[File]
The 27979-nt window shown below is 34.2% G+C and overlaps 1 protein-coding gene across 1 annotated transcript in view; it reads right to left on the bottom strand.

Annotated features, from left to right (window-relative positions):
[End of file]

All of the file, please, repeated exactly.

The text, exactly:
The 27979-nt window shown below is 34.2% G+C and overlaps 1 protein-coding gene across 1 annotated transcript in view; it reads right to left on the bottom strand.

Annotated features, from left to right (window-relative positions):